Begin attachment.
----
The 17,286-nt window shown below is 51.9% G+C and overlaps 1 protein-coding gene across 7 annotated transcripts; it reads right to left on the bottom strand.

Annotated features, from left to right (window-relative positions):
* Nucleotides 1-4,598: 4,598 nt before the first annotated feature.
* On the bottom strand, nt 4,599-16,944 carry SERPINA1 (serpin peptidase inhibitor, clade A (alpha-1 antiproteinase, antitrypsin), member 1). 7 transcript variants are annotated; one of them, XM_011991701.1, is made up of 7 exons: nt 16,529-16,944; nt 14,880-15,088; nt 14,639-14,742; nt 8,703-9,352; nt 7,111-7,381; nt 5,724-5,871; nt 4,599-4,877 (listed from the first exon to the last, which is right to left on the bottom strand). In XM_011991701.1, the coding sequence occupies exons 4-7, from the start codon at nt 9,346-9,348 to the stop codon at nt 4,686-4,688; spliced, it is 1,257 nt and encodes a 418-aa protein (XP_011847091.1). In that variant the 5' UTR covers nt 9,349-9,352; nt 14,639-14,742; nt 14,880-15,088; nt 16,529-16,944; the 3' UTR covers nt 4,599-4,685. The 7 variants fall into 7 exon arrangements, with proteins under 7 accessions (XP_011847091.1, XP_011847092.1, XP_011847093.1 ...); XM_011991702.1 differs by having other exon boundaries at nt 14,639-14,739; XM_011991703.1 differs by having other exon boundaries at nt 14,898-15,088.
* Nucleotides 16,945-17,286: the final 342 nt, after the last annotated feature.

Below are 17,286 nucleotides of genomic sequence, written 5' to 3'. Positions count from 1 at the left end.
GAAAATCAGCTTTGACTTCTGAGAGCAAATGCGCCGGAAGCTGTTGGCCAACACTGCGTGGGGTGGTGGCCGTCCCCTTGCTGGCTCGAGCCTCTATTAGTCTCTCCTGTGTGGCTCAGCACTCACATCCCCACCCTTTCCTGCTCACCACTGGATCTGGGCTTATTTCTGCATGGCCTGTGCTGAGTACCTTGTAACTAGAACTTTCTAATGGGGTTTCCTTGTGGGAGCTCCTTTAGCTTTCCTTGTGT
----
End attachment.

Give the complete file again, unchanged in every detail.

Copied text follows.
The 17,286-nt window shown below is 51.9% G+C and overlaps 1 protein-coding gene across 7 annotated transcripts; it reads right to left on the bottom strand.

Annotated features, from left to right (window-relative positions):
* Nucleotides 1-4,598: 4,598 nt before the first annotated feature.
* On the bottom strand, nt 4,599-16,944 carry SERPINA1 (serpin peptidase inhibitor, clade A (alpha-1 antiproteinase, antitrypsin), member 1). 7 transcript variants are annotated; one of them, XM_011991701.1, is made up of 7 exons: nt 16,529-16,944; nt 14,880-15,088; nt 14,639-14,742; nt 8,703-9,352; nt 7,111-7,381; nt 5,724-5,871; nt 4,599-4,877 (listed from the first exon to the last, which is right to left on the bottom strand). In XM_011991701.1, the coding sequence occupies exons 4-7, from the start codon at nt 9,346-9,348 to the stop codon at nt 4,686-4,688; spliced, it is 1,257 nt and encodes a 418-aa protein (XP_011847091.1). In that variant the 5' UTR covers nt 9,349-9,352; nt 14,639-14,742; nt 14,880-15,088; nt 16,529-16,944; the 3' UTR covers nt 4,599-4,685. The 7 variants fall into 7 exon arrangements, with proteins under 7 accessions (XP_011847091.1, XP_011847092.1, XP_011847093.1 ...); XM_011991702.1 differs by having other exon boundaries at nt 14,639-14,739; XM_011991703.1 differs by having other exon boundaries at nt 14,898-15,088.
* Nucleotides 16,945-17,286: the final 342 nt, after the last annotated feature.

Below are 17,286 nucleotides of genomic sequence, written 5' to 3'. Positions count from 1 at the left end.
GAAAATCAGCTTTGACTTCTGAGAGCAAATGCGCCGGAAGCTGTTGGCCAACACTGCGTGGGGTGGTGGCCGTCCCCTTGCTGGCTCGAGCCTCTATTAGTCTCTCCTGTGTGGCTCAGCACTCACATCCCCACCCTTTCCTGCTCACCACTGGATCTGGGCTTATTTCTGCATGGCCTGTGCTGAGTACCTTGTAACTAGAACTTTCTAATGGGGTTTCCTTGTGGGAGCTCCTTTAGCTTTCCTTGTGT